Supreme Court temporarily blocks ruling that required Jewish college to recognize LGBTQ group

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WASHINGTON — The Supreme Court on Friday temporarily allowed an Orthodox Jewish university in New York City to deny official recognition to a group of LGBTQ students, the latest in a series of rulings in support of religious rights.

Judge Sonia Sotomayor, in a brief order, granted an emergency request made by Yeshiva University, which claims recognition of the group would be contrary to its sincere religious beliefs. Sotomayor is responsible for emergency requests from New York.

The dispute is the latest clash between religious rights and LGBTQ rights to reach the High Court, which has a 6-3 Conservative majority.

Friday’s decision stays a ruling by a New York state judge, who ruled in June that the university is bound by New York City human rights law, which prohibits the discrimination based on sexual orientation. The university argues that it is a religious institution and should therefore be exempt from the law. Forcing him to endorse the group would be a “clear violation” of his rights under the First Amendment to the U.S. Constitution, which protects the free exercise of religion, the university claims. Sotomayor said the lower court’s decision would remain pending “pending a further order” from the Supreme Court, suggesting the court could issue a more detailed order in the coming days.

“Yeshiva should not have been forced to go all the way to the Supreme Court to receive such a sensible ruling in favor of her First Amendment rights. We are grateful that Judge Sotomayor stepped in to protect Yeshiva’s religious freedom in this case,” said Eric Baxter, an attorney for religious freedom legal defense group Becket, which represents Yeshiva.

The Pride Alliance group, which first applied for recognition in 2019, filed a lawsuit in April 2021, claiming the university was required to grant its request because it is a place of public accommodation covered by the anti-discrimination law.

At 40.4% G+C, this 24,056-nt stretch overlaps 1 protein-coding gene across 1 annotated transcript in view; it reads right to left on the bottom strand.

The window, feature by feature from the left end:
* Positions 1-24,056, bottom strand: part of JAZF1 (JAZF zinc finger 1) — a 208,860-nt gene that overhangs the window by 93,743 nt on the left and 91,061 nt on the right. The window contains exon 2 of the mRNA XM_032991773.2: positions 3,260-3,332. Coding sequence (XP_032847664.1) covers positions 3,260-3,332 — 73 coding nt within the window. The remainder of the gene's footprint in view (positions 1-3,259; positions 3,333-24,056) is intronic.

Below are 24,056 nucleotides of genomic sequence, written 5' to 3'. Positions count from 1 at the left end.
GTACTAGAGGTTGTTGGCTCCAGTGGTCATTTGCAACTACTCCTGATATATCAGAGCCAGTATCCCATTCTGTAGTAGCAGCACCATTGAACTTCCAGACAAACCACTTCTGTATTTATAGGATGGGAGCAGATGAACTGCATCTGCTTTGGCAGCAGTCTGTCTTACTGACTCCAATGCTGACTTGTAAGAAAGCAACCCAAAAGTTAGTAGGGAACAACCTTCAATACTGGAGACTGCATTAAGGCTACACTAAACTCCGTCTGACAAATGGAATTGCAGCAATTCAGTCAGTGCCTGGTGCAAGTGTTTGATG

Pride Alliance attorney Katherine Rosenfeld said Friday that the group “remains committed to creating space for LGBTQ students” on campus and would await the Supreme Court’s final decision.

Yeshiva, which describes itself in court documents as “a deeply religious Jewish university,” said officials concluded, after consulting with Jewish religious scholars, that an official LGBTQ club would be incompatible with its religious values. The university was founded in 1897 for religious purposes and claims to retain this character even as it has expanded its educational scope to include secular programs.

New York City’s anti-discrimination law includes an exemption for religious organizations, but Manhattan-based Judge Lynn Kotler found Yeshiva did not meet the relevant criteria.

Pride Alliance, joined by four individual plaintiffs, said in its response that the university’s request was premature and questioned whether there was an emergency warranting Supreme Court intervention. All the university would be required to do if the judge’s order were allowed to go into effect is provide the group with access to the same facilities that 87 other groups already receive, class attorneys said.

Kotler’s decision “does not affect the university’s well-established right to express to all students its sincere beliefs,” the attorneys said in court documents. They noted that an LGBTQ club has existed within the university’s law school for decades and that the university’s student bill of rights states that New York’s human rights law s applies to students.

Pride Alliance members said they are planning events supporting LGBTQ rights for the coming weeks, including some scheduled around Jewish holidays.

The Supreme Court’s 6-3 conservative majority has strongly supported religious rights in recent cases, including several during its last term that ended in June. Among those rulings, the court ruled in favor of a high school football coach who led on-field prayers after games, raising concerns among school officials that his actions could be seen as an endorsement by the government of the religion prohibited by the First Amendment.

The court, which legalized same-sex marriage in 2015, has also considered several cases pitting LGBTQ rights against religious rights, ruling in 2021 in favor of a Catholic Church-affiliated agency that Philadelphia banned from participating in its services. foster care because the group refused to place the children in same-sex couples. In 2018, the court ruled in favor of a conservative Christian baker in Colorado who refused to bake a wedding cake for a same-sex couple.

In a similar vein, judges are due to hear oral argument this fall in a case involving a Colorado web designer who wants the court to rule that, based on her evangelical Christian beliefs, she does not have to design same-sex wedding websites. couples. The court is currently in summer recess, with the new term due to begin in October.

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